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Maybe They Weren't Such Good Hands After All?

By Jocelyn Geboy in News on Apr 10, 2006 6:34PM

Just an interesting bit of business news on a Monday: When Allstate recently got their financial asses kicked by the likes of Katrina and other hurricanes last summer, they decided to trim costs and improve operations. (They lost $1.55 billion in the third quarter -- their biggest quarterly loss as a publicly traded company. )

They offered 6,800 workers a voluntary buyout offer at the Northbrook office and expected about 700 to take the deal, reducing the workforce there by about 10 percent. However, nearly 1,000 employees took them up on the deal and are adios-ing by May 31.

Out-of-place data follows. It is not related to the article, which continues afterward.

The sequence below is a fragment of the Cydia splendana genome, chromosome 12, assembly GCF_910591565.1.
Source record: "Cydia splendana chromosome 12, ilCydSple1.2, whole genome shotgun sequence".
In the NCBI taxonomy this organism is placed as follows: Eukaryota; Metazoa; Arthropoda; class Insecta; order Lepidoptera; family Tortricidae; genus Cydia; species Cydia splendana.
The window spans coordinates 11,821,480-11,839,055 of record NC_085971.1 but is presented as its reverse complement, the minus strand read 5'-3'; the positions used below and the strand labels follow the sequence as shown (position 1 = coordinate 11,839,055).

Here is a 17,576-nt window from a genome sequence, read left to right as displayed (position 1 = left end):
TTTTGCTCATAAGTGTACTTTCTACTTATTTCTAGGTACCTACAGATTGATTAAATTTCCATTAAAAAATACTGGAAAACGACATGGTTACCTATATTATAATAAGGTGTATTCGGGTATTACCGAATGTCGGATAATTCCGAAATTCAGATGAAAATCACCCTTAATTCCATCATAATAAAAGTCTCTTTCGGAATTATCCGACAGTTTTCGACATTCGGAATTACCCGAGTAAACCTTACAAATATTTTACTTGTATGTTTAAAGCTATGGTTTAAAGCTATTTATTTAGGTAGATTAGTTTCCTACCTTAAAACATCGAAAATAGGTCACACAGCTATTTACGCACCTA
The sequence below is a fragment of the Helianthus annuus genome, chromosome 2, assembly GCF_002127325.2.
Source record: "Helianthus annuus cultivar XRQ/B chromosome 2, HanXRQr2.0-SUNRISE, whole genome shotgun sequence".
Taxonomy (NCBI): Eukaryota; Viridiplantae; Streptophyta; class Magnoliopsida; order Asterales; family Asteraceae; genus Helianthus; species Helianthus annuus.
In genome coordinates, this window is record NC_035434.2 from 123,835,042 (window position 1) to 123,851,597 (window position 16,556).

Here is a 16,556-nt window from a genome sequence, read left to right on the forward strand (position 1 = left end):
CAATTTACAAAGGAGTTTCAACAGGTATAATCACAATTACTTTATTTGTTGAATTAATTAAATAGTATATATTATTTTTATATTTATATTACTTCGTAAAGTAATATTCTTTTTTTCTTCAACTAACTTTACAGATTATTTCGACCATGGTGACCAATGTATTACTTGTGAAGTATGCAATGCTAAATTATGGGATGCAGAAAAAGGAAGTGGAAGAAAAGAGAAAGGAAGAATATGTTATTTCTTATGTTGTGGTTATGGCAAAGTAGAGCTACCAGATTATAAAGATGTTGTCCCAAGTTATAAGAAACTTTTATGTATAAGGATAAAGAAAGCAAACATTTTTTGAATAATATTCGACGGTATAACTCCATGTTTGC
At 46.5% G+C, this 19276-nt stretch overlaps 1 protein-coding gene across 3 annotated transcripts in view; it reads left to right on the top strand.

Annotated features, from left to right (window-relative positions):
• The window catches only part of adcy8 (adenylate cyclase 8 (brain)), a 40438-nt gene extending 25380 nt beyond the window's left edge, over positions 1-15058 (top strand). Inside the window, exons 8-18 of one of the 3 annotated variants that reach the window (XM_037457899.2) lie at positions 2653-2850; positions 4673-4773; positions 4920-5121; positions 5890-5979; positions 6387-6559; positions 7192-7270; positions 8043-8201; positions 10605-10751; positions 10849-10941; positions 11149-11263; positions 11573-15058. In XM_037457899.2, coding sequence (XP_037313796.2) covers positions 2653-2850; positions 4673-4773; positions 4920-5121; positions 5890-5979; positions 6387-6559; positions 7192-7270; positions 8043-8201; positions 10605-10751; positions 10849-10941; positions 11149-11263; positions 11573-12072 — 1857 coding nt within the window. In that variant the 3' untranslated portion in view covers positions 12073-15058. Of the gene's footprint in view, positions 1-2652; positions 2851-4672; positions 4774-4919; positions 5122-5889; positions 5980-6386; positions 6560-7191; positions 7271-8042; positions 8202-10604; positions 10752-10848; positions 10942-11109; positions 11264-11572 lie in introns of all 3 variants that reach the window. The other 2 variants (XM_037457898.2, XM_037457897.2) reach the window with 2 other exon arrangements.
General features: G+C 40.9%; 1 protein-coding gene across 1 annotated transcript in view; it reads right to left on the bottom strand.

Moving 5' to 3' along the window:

3006_04allstate.jpgAnd don't worry, everyone. The job cuts aren't going to cover the costs Allstate is incurring to buy reinsurance for future natural disasters. Those will be partly offset by higher premiums. The company also has been limiting property insurance offered in hurricane- and earthquake-prone regions, and it's gonna stop offering new earthquake insurance in all markets. Cool. Maybe State Farmwill be there.

Allstate is the second-largest U.S. personal-lines insurer behind Bloomington-based State Farm.